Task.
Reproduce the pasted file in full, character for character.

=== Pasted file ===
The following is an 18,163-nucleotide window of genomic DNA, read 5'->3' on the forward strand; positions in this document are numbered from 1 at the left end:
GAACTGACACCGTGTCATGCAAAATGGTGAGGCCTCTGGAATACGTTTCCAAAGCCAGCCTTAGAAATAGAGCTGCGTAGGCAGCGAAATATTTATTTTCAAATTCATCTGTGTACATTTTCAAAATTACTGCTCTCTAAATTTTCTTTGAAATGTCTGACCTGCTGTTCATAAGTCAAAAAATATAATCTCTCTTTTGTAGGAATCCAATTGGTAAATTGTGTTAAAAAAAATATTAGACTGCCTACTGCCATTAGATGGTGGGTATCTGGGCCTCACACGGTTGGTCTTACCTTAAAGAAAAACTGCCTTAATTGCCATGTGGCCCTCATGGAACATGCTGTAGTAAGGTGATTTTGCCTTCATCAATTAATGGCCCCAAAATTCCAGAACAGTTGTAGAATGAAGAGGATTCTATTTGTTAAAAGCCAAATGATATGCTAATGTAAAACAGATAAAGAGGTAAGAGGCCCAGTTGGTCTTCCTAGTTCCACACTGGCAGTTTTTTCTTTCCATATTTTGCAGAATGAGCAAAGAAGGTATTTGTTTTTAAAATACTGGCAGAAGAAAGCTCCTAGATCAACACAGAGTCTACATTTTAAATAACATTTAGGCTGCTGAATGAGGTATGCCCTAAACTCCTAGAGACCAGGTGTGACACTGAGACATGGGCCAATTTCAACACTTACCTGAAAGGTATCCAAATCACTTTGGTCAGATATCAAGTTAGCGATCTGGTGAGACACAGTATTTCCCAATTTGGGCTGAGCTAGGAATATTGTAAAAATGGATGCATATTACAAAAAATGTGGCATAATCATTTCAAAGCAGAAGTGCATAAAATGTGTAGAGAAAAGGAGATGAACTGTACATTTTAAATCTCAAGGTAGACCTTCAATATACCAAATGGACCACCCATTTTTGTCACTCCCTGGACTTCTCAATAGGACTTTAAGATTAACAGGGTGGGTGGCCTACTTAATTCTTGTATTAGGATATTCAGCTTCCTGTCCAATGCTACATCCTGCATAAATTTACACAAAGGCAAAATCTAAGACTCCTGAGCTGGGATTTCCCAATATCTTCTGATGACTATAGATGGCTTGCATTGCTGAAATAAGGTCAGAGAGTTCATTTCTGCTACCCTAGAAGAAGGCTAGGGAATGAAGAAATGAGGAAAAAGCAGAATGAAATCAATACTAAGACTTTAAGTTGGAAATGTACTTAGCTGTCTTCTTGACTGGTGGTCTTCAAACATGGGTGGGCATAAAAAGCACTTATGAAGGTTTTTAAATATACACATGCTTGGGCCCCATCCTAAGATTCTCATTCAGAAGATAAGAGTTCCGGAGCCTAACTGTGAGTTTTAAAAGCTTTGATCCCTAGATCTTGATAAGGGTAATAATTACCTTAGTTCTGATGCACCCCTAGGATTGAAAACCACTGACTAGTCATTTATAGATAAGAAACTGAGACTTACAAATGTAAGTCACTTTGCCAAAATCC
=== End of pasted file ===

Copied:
The following is an 18,163-nucleotide window of genomic DNA, read 5'->3' on the forward strand; positions in this document are numbered from 1 at the left end:
GAACTGACACCGTGTCATGCAAAATGGTGAGGCCTCTGGAATACGTTTCCAAAGCCAGCCTTAGAAATAGAGCTGCGTAGGCAGCGAAATATTTATTTTCAAATTCATCTGTGTACATTTTCAAAATTACTGCTCTCTAAATTTTCTTTGAAATGTCTGACCTGCTGTTCATAAGTCAAAAAATATAATCTCTCTTTTGTAGGAATCCAATTGGTAAATTGTGTTAAAAAAAATATTAGACTGCCTACTGCCATTAGATGGTGGGTATCTGGGCCTCACACGGTTGGTCTTACCTTAAAGAAAAACTGCCTTAATTGCCATGTGGCCCTCATGGAACATGCTGTAGTAAGGTGATTTTGCCTTCATCAATTAATGGCCCCAAAATTCCAGAACAGTTGTAGAATGAAGAGGATTCTATTTGTTAAAAGCCAAATGATATGCTAATGTAAAACAGATAAAGAGGTAAGAGGCCCAGTTGGTCTTCCTAGTTCCACACTGGCAGTTTTTTCTTTCCATATTTTGCAGAATGAGCAAAGAAGGTATTTGTTTTTAAAATACTGGCAGAAGAAAGCTCCTAGATCAACACAGAGTCTACATTTTAAATAACATTTAGGCTGCTGAATGAGGTATGCCCTAAACTCCTAGAGACCAGGTGTGACACTGAGACATGGGCCAATTTCAACACTTACCTGAAAGGTATCCAAATCACTTTGGTCAGATATCAAGTTAGCGATCTGGTGAGACACAGTATTTCCCAATTTGGGCTGAGCTAGGAATATTGTAAAAATGGATGCATATTACAAAAAATGTGGCATAATCATTTCAAAGCAGAAGTGCATAAAATGTGTAGAGAAAAGGAGATGAACTGTACATTTTAAATCTCAAGGTAGACCTTCAATATACCAAATGGACCACCCATTTTTGTCACTCCCTGGACTTCTCAATAGGACTTTAAGATTAACAGGGTGGGTGGCCTACTTAATTCTTGTATTAGGATATTCAGCTTCCTGTCCAATGCTACATCCTGCATAAATTTACACAAAGGCAAAATCTAAGACTCCTGAGCTGGGATTTCCCAATATCTTCTGATGACTATAGATGGCTTGCATTGCTGAAATAAGGTCAGAGAGTTCATTTCTGCTACCCTAGAAGAAGGCTAGGGAATGAAGAAATGAGGAAAAAGCAGAATGAAATCAATACTAAGACTTTAAGTTGGAAATGTACTTAGCTGTCTTCTTGACTGGTGGTCTTCAAACATGGGTGGGCATAAAAAGCACTTATGAAGGTTTTTAAATATACACATGCTTGGGCCCCATCCTAAGATTCTCATTCAGAAGATAAGAGTTCCGGAGCCTAACTGTGAGTTTTAAAAGCTTTGATCCCTAGATCTTGATAAGGGTAATAATTACCTTAGTTCTGATGCACCCCTAGGATTGAAAACCACTGACTAGTCATTTATAGATAAGAAACTGAGACTTACAAATGTAAGTCACTTTGCCAAAATCC